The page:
New Source Rescue 
Nov. 3, 2008 Wall Street Journal
Trying to kill coal plants on the sly.

When environmentalists oppose regulations that yield environmental benefits, something is afoot. So it is with the gathering furor over a possible Bush Administration upgrade of U.S. clean-air regulations.
Senate Democrats Barbara Boxer and Tom Carper wrote to the Environmental Protection Agency last month expressing their "grave concern" about "this dangerous proposal." House Oversight Chairman Henry Waxman is "gravely concerned" too, about the EPA's "reckless disregard of legal constraints on its rulemaking authority." The trio and the green lobby are already shouting about "midnight regulations," the last-minute ritual at the end of every Presidency.
But this rule was first proposed in 2005, and the Administration may -- or may not -- get around to issuing a final verdict this week. The proposal would usefully reform a permitting test called New Source Review, or NSR, which requires power plants to install state-of-the-art pollution controls when they expand their generation capacity, thus increasing smog- or soot-forming emissions.
The real question is what qualifies as an emissions increase. As plants operate, they deteriorate, meaning they produce less power and also less emissions. Routine maintenance restores both to their original capacity, but not further. Under the current NSR regime, the EPA often compares premaintenance and postmaintenance emissions and calls the latter a "new source" of pollution.
This is a bogus measurement and environmentally detrimental: NSR is often so costly -- as much as $100 million per facility -- that electric utilities slow or cancel much-needed projects that would improve efficiency at existing power plants. The new rule would move the baseline to hourly emissions from cumulative emissions, giving utilities some leeway before they are required to run the NSR gauntlet.
On the contrary, argue Mr. Waxman and Ms. Boxer: Efficiency projects mean that the plant in question will be run harder and therefore increase overall emissions. But electricity is produced to meet demand, which grows with the economy but is relatively stable. So if one plant generates more power after an efficiency project, then another, less-efficient plant -- and thus more polluting -- will be run less. Another way of putting it is that the new rule will redistribute generation to those plants that are most eco-friendly.
In any case, overall emissions can't increase because emissions for the entire U.S. are capped under the Clean Air Act. Opponents of the Administration's proposal make much of the fact that an appeals court vacated its cap-and-trade system for SO2, NOX and mercury, but the decisions only ruled out one specific approach. In other words, the trade was thrown out, but the cap remains in place. States still have a legal obligation to strictly limit traditional pollutants.
Mr. Waxman gives the game away when he claims that the new rule would increase carbon dioxide emission by 74 million tons annually, even though CO2 is not (yet) regulated under clear-air laws. What he really means is that without this rule change the EPA will soon force the decommissioning of a large portion of the U.S. coal-fired power portfolio under New Source Review. Some 71% of the national's coal capacity is between 27- and 57-years-old, and environmentalists want to measure any emissions change as an "increase" so that these plants are shut down.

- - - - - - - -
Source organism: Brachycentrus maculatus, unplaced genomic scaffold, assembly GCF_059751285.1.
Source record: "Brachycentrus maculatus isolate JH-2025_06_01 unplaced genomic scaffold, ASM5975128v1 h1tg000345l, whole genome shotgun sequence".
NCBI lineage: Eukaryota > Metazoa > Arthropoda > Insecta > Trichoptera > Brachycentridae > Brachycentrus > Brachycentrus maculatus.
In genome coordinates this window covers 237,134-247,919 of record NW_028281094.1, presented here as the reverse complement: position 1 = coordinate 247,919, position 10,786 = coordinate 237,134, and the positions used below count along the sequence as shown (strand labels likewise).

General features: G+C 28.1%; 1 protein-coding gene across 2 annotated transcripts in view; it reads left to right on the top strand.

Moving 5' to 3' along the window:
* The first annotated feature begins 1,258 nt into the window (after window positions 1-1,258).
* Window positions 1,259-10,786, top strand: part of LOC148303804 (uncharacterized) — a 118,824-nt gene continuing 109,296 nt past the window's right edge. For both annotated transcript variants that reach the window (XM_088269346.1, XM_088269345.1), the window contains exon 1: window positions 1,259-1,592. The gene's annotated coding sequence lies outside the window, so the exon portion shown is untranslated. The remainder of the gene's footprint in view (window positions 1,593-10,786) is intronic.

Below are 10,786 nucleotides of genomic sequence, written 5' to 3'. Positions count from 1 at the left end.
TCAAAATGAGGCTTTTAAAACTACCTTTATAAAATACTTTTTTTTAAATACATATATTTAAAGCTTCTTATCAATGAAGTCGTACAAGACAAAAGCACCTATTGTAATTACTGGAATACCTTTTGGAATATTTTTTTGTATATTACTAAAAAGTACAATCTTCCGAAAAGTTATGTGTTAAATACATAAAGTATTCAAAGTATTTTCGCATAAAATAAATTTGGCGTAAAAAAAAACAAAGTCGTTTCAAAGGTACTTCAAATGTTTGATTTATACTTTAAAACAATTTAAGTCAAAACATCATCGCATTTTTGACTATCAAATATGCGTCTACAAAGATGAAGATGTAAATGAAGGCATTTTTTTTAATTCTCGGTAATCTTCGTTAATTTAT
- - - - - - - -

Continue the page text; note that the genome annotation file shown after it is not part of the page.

If Democrats want to legislate such a change, then so be it. But it will be hideously expensive, as electricity prices rise in states like Pennsylvania and Ohio that rely on coal. It also risks blackouts, as the U.S. is already approaching the limits of current electric capacity because the greens have made it nearly impossible to build new plants.
But this kind of major change to U.S. energy policy should not be waved into existence by distorting decades-old statutes. The Bush Administration ought to move ahead: Its NSR reform will improve the safety and reliability of the country's power, and it will force an open debate.

'Twas the night before elections

I received this poem from my sister-in-law Helene, and it's a perfect post to share with everyone today...

'Twas the night before elections
And all through the town
Tempers were flaring
Emotions all up and down!
I, in my bathrobe
With a cat in my lap
Had cut off the TV
Tired of political crap.
When all of a sudden
There arose such a noise
I peered out of my window
Saw Obama and his boys
They had come for my wallet
They wanted my pay
To give to the others
Who had not worked a day!
He snatched up my money
And quick as a wink
Jumped back on his bandwagon
As I gagged from the stink
He then rallied his henchmen
Who were pulling his cart
I could tell they were out
To tear my country apart!
' On Fannie, on Freddie,
On Biden and Ayers!
On Acorn, On Pelosi'
He screamed at the pairs!
They took off for his cause
And as he flew out of sight
I heard him laugh at the nation
Who wouldn't stand up and fight!
So I leave you to think
On this one final note-